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Since Tri-Solfen® was commercially launched, over 150 million lambs have been treated and over 80% of Australian wool growers are now using Tri-Solfen for their sheep. Here’s what some of them have to say…

‘We have used pain relief for two years now and seen real production gains. We are concerned for the welfare of our animals and will continue to use pain relief to ensure they get the best care.’

Clinton Wise– Wililoo Merino Stud, Woodanilling, W.A.

'It easy to see the difference pain relief makes. Before, lambs would walk away hunched up, even taking a couple of hours to walk back to the paddock. Now they run straight back to Mum and start suckling,” says Rod. “My wool is now sold under the Better Choices brand. I see this as a definite advantage. I think it will be an advantage in the long run, to both me and the industry as a whole.'

Rod Miller– Glenpaen Merino Stud, Horsham, Vic

'After being treated with pain relief my lambs were more content and less stressed. As farmers we are sincere in looking after the welfare of our animals and using pain relief demonstrates this.'

Richard Coole– Frankland, W.A.

'We have been using pain relief for the past three years. We’re impressed by reduced bleeding in the mulesing wound immediately after application. Lambs run straight back to find the ewe, which has dramatically reduced our mortality rates. Flock management, post lamb marking is easier due to the effect of pain relief and the scab healing faster.'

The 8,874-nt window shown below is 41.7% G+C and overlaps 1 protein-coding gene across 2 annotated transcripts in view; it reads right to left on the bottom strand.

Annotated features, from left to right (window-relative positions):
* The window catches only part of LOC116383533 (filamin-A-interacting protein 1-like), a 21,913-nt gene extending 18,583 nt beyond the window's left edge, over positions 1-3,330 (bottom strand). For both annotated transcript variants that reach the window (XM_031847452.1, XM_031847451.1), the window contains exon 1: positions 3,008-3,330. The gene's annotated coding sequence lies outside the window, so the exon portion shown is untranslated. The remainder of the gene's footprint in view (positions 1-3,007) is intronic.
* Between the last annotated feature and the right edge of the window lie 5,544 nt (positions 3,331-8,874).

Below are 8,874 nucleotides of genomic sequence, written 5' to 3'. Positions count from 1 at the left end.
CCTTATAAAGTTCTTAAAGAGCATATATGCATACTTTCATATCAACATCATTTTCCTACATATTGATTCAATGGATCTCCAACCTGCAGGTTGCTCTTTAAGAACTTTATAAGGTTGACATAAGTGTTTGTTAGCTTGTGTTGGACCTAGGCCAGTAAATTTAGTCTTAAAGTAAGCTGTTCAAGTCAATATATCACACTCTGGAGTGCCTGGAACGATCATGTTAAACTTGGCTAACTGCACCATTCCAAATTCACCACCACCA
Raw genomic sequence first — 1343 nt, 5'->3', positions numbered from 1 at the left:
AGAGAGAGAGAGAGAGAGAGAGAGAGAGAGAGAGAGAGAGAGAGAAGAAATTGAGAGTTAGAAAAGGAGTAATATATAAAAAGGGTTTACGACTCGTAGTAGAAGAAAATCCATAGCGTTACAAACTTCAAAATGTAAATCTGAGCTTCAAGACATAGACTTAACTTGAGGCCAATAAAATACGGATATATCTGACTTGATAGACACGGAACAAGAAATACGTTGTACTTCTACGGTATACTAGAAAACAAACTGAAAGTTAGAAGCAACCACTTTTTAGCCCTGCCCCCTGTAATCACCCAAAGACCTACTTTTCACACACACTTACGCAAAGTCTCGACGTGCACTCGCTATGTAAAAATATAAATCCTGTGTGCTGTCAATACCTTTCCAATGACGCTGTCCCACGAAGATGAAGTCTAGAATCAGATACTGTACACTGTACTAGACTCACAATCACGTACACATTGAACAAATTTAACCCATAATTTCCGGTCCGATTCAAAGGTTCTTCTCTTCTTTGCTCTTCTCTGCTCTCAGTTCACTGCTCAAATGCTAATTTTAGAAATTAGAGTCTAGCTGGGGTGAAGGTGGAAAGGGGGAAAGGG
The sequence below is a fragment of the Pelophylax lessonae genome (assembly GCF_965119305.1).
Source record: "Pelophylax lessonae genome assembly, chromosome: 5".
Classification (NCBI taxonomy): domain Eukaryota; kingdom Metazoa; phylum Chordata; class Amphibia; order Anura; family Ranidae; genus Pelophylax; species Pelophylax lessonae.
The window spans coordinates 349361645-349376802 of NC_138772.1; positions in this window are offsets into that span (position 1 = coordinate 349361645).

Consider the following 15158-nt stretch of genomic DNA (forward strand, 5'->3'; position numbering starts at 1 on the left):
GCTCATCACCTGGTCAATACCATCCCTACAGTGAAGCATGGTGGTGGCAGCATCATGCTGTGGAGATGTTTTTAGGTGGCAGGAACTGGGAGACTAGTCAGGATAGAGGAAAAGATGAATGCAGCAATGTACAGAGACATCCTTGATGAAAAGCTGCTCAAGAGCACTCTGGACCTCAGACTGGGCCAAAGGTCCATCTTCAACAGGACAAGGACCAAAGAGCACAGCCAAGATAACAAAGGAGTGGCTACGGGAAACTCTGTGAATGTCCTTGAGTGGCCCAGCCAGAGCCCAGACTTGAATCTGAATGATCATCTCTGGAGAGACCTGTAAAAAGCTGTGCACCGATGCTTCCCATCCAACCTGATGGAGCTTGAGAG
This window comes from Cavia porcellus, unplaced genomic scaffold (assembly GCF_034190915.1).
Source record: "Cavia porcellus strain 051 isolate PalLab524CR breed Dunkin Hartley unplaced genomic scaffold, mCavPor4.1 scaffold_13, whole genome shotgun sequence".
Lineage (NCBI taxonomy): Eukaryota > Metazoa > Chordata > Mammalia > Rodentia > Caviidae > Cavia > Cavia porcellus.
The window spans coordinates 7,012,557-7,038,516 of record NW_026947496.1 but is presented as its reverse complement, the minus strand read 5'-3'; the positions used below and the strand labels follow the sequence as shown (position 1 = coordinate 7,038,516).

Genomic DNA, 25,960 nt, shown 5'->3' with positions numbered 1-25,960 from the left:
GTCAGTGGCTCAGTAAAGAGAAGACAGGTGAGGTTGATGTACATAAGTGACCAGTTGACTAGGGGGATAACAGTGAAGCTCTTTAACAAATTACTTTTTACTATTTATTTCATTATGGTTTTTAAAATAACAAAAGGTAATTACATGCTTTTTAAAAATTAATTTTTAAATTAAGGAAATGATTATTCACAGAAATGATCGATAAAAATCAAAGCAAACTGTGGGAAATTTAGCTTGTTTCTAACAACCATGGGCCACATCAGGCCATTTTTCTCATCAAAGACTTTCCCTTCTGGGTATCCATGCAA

Ryan & Malcom O’Dea– Peepingee Merino Stud, Narrogin, W.A.

'Using pain relief eases the stress and allows lambs to mother up and move back to the paddock easier with faster weight gains.'

Kent Lummis– Waverley Downs, Gilgandra, NSW


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Advisory Board

Ian Page

Non-Executive Director

Ian is Chief Executive Officer of Dechra Pharmaceuticals, which has a 33% shareholder in Medical Ethics. He joined National Veterinary Services, Dechra’s former services business in 1989 and joined the Board of Dechra in 1997. In October 2010, Ian was appointed as Non-Executive Chairman of Sanford DeLand Asset Management.

Dr Chris Roberts

Human Wound and Regulatory Advisor

Chris has over 20 years’ line management experience of heading clinical research teams. He was previously global head of Smith & Nephew clinical support and market development, where he managed global clinical Phase II and III programmes in the management of venous and pressure ulcers.

Lieutenant Colonel Professor Steven Jeffery